Brian returned to California with his footage, but he was constantly haunted by what he had witnessed in Pastor Lee. He felt like something was missing from his own life, but he could not put his finger on it. Then one day while listening to a podcast about why Jesus died, he suddenly realized what that was.
“This podcast was all about how Jesus Christ took our place. When I heard that, it was like a movie through my own head.”
Brian started imagining Jesus suffering in his place for the six years he had been addicted to pornography, for his abusive relationships with girls, and for his loud and violent outbursts of anger toward his friends, girlfriends, and co-workers. He saw Jesus take it all upon himself and suffer for it all on the cross.
“So, I broke down. I started crying. All I could say was: ‘I’m sorry, I’m sorry, I’m sorry.’ Even for a guy who didn’t lead some extreme life — I wasn’t the leader of some Mexican cartel, I didn’t almost overdose on heroine, I didn’t murder anybody in cold blood — but I needed to be forgiven, because I had done some shameful things, especially towards God. I realized all that, and knew that I needed to be saved too.”
“I hated myself for a while. But what changed all that was the Father’s love which said ‘I still want you, and in fact, I want you so much that I sent my Son because I’m willing to give everything for you, even though you don’t deserve it.”
Brian began connecting the dots between his filming in Korea about the drop box for babies and his own need to be saved.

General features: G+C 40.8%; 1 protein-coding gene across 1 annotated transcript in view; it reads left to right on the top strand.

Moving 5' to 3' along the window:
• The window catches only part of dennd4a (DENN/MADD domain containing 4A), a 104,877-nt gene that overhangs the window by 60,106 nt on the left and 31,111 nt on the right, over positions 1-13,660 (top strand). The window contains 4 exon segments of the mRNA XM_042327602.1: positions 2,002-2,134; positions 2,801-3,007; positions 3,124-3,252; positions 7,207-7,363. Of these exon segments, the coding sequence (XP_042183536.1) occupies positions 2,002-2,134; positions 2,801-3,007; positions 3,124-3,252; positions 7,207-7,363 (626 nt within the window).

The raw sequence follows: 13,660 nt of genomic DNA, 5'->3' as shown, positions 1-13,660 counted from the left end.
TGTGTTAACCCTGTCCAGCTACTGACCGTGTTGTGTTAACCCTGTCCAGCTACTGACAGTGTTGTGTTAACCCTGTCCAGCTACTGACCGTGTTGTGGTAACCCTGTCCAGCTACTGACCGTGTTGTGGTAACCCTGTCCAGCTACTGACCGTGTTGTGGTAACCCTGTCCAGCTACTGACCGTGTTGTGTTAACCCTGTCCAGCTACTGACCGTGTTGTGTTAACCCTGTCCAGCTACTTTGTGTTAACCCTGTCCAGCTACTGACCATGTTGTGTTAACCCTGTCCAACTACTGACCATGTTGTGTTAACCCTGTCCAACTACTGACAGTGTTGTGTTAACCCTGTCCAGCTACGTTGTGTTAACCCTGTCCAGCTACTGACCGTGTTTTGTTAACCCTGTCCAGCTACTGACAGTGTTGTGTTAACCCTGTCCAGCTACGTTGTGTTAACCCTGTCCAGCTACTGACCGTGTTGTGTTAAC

“The drop box is the place we all belong. It’s the place we find ourselves when we go: ‘You know, gosh, I need to be saved. I need to be rescued from sin and from this place I’m running to which is called hell, which is the place where I am separated from God. I’m running there and Jesus can save me.”
“The drop box symbolized that to me because it’s the place where you are bound up in the dark, totally helpless and incapable of doing anything about it, and you need a father to come pull you out through the laundry room and into the light,” he said.
With his new spiritual insight, Brian traveled back to Korea in August 2012 to retell the story, this time from the perspective of love.
“The goal was to tell the story that I had experienced of the Father’s love as shown through this man, Pastor Lee.”
Brian’s film The Drop Box, released through Focus on the Family and Pine Creek Entertainment, has already won numerous awards at film festivals. It is opening this week in 800 theaters across North America.
Brian now realizes that his biggest mistake in life is thinking he was too good to need God’s forgiveness.
“My hope is that people realize that they need to be saved and that they would see themselves in these kids and God as Pastor Lee. Because to me, he's living proof of a loving God, and God is putting himself on display through this man.”
“What I see in this film is a man who has given up everything in his life for these children who have been lost on the street. I hope what people see is a picture of something much higher than that, which is really God giving everything on the cross for all of us lost people,” he said.